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Israeli politicians at odds as Jerusalem tension rises Open in fullscreen

Riya Al'sanah

Israeli politicians at odds as Jerusalem tension rises

Young men take shelter as clashes continue [Getty]

Date of publication: 6 November, 2014

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Residents warn of 'a quiet intifada' as ultranationalist Jews attempt to access Muslim holy sites.

Rising tension and violence in Jerusalem is bringing to the fore contradictions and conflicts within the Israeli political establishment over how to deal with security challenges arising from its ongoing occupation.

On Wednesday morning a Palestinian man rammed his car into two groups of pedestrians, killing an Israeli border police officer, in the second such attack in a fortnight.

In both cases, the drivers were shot dead at the scene.

Following the attack, Israeli police set up concrete barriers and roadblocks in occupied East Jerusalem and deployed thousands of officers across the city.

Naftali Bennett, Israeli minister of economy, said he would prefer to adopt a strategy of deterrence rather than defence.

"
The solution is not the Iron Dome concept, but an iron fist," he said in a Facebook post. The "Iron Dome" is the missile defence system used by the Israeli forces on the Gazan border.

Shuli Mualem, a member of Bennett's Jewish Home party, visited the al-Aqsa mosque compound on Monday, accompanied by tens of security officers.

"
No one can stop a Jew from exercising his basic rights of worship at a holy site," she told reporters shortly after she was confronted by Palestinian protesters.

Mualem's visit comes amid a series of marches and demonstrations by far-right Jews of the messianic right wing challenging Muslim sovereignty over the holy site. Not only have their provocative actions elicited a heated and sometimes violent Palestinian response, but they have also divided Israeli opinion.

On Wednesday 29 October, a Palestinian man attempted to kill Yehuda Glick, one of Israel's most prominent activists seeking to build a third Jewish temple on the al-Aqsa compound. Israel claims it was the site of the two ancient Jewish temples, the second of which was destroyed during the Roman era.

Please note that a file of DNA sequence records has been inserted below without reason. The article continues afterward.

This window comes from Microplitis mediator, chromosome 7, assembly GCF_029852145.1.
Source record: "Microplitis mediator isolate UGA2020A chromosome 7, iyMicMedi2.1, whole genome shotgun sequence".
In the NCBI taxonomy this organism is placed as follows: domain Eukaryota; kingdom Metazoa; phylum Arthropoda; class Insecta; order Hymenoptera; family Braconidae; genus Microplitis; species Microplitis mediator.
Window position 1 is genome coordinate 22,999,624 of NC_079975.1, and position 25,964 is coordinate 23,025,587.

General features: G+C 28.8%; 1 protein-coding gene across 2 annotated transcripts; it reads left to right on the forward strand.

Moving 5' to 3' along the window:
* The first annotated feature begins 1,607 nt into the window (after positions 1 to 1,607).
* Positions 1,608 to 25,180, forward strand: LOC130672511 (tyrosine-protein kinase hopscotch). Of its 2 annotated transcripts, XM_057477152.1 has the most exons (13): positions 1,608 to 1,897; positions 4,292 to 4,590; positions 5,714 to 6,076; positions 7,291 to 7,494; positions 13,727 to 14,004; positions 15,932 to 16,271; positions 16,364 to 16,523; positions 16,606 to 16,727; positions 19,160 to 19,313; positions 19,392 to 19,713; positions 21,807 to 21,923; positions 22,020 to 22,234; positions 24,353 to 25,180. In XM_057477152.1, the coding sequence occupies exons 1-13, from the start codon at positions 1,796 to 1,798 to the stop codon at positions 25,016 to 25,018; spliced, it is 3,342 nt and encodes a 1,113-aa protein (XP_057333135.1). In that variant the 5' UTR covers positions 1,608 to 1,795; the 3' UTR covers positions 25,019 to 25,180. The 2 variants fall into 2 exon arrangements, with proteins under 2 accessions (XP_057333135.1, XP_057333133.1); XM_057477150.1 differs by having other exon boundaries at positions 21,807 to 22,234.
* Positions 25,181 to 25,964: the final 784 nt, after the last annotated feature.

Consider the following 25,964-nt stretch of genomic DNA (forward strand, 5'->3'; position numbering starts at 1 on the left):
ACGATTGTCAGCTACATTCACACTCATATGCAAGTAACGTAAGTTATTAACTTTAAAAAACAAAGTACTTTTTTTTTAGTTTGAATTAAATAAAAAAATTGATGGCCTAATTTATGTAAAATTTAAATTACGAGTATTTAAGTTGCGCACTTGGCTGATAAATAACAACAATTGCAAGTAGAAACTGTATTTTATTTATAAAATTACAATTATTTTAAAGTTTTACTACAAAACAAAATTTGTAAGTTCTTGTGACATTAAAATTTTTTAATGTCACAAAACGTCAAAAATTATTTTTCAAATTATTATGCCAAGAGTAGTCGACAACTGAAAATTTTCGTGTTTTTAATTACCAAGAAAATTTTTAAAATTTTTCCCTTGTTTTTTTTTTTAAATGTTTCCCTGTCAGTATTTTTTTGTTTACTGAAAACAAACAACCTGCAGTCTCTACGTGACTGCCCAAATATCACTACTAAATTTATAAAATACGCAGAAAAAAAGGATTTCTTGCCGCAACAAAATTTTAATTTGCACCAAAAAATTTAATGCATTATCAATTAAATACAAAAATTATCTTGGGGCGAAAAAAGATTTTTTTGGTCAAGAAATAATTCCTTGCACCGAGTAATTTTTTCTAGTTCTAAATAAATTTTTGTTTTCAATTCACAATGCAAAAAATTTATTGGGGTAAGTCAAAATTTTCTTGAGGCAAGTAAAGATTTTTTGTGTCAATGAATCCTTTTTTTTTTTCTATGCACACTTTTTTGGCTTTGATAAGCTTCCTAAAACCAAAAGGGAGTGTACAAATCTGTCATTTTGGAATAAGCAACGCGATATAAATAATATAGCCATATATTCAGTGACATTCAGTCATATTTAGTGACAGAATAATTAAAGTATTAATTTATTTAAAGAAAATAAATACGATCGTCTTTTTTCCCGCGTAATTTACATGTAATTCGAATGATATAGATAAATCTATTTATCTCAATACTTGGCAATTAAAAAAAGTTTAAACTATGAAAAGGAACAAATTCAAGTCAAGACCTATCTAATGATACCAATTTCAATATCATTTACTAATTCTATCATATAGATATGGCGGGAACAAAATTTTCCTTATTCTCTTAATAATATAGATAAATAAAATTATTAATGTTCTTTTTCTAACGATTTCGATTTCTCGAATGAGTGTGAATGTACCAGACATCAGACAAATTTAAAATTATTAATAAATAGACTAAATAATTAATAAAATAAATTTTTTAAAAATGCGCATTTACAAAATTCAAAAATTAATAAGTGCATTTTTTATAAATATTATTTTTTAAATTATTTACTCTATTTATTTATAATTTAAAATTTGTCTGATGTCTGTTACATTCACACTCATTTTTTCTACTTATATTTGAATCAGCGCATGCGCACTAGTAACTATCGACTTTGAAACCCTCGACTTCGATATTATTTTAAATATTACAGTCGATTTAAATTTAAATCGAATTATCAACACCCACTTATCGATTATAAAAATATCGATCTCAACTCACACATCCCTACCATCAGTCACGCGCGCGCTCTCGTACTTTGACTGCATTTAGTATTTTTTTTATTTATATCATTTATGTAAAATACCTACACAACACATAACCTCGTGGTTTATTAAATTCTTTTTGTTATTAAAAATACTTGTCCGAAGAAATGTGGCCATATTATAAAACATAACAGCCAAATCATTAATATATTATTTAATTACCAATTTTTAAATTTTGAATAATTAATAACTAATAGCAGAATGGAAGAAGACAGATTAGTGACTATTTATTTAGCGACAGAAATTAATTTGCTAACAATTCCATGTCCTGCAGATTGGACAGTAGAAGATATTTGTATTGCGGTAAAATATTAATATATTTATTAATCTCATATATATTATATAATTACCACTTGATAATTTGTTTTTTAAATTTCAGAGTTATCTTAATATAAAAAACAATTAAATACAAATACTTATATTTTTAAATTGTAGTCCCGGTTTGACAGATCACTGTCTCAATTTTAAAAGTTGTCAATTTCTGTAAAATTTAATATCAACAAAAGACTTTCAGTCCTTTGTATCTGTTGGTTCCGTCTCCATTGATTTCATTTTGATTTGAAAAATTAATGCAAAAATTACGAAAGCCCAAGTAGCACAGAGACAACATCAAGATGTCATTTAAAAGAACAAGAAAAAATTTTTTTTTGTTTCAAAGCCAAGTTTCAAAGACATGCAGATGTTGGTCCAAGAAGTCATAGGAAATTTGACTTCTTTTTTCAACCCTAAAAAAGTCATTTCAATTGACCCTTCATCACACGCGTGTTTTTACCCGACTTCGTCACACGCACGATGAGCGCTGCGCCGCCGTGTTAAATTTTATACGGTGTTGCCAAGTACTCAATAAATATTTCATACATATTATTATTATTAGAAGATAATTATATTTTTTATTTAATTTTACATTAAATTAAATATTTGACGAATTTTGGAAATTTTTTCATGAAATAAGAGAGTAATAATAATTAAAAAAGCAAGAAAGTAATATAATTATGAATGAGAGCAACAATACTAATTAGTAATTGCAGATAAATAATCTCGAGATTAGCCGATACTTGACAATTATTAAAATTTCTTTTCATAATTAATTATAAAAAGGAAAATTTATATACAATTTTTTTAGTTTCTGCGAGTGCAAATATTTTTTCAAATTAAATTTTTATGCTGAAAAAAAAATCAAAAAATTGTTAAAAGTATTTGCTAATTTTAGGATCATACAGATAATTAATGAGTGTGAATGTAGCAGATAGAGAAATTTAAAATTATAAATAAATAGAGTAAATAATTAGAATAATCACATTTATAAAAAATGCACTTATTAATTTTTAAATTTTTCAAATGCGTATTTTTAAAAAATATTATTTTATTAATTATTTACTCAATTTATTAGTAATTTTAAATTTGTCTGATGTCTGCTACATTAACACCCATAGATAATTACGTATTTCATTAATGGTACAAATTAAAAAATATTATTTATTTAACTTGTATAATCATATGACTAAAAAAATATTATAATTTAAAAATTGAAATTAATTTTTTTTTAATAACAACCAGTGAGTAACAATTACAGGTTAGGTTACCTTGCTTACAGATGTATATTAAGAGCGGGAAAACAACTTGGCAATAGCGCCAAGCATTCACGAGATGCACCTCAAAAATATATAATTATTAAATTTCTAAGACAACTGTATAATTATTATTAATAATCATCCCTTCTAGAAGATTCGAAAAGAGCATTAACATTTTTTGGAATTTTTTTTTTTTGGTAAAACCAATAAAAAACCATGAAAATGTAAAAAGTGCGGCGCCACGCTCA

Jews are banned from entering the complex, known to Jews as theTemple Mount, by both the police and the country's chief rabbinate.

Glick's ultranationalist supporters have organised marches through Jerusalem's old city.

Israeli Prime Minister Binyamin Netanyahu stated that he had no intention to change the status quo at the flashpoint al-Aqsa mosque. However, the fact that Bennett and Mualem are part of the coalition of far-right and religious parties on which Netanyahu has built his coalition government indicates the divisions within the Israeli leadership.

In a surprising statement, Avigdor Lieberman, Israel's firebrand foreign minister, called on politicians not to inflame the situation at al-Aqsa mosque by calling for Jews to be able to pray there.

"If you have paid attention, neither I, nor members of my party have gone up to the Temple Mount," said Lieberman. "We have not issued calls for Israel to exercise sovereignty there."

The recent showdown around the holy sites in Jerusalem has not happened in isolation. The city has been on edge for months, with almost daily clashes since the summer murder of a Palestinian teenager by Israeli settlers.

    

 

A quiet intifada is taking place in Jerusalem
- Shuafat resident


Israel has increased its military presence and restrictions in the city.

Ron Ben-Yishai, an Israeli military correspondent, called to "move the war into the neighbourhoods", while admitting such a push would lead to demonstrations, riots and anger.

"We must be present there" to prevent future attacks, he said.  

According to Mahdi Abdul Hadi, head of the Palestinain Academic Society for the Study of International Affairs, Netanyahu's alliance with the far-right has led to increased provocations in the city and further militarisation of the city.

A resident of the Shuafat neighbourhood in occupied East Jerusalem said that there was a heavy Israeli security presence across the city.

"There are at least 60 Israeli policemen in front of my house," he told al-Araby al-Jadeed.

"Every time I step out of my house I have to go through a security check."

Since Wednesday's attack, which fuelled unrest across occupied East Jerusalem, police have arrested 188 people, 71 of them children, an Israeli police spokeswoman said.

"There are no youth in Jerusalem anymore, they are all in jail or under house arrest," said the Shuafat resident.

"A quiet intifada is taking place in Jerusalem."

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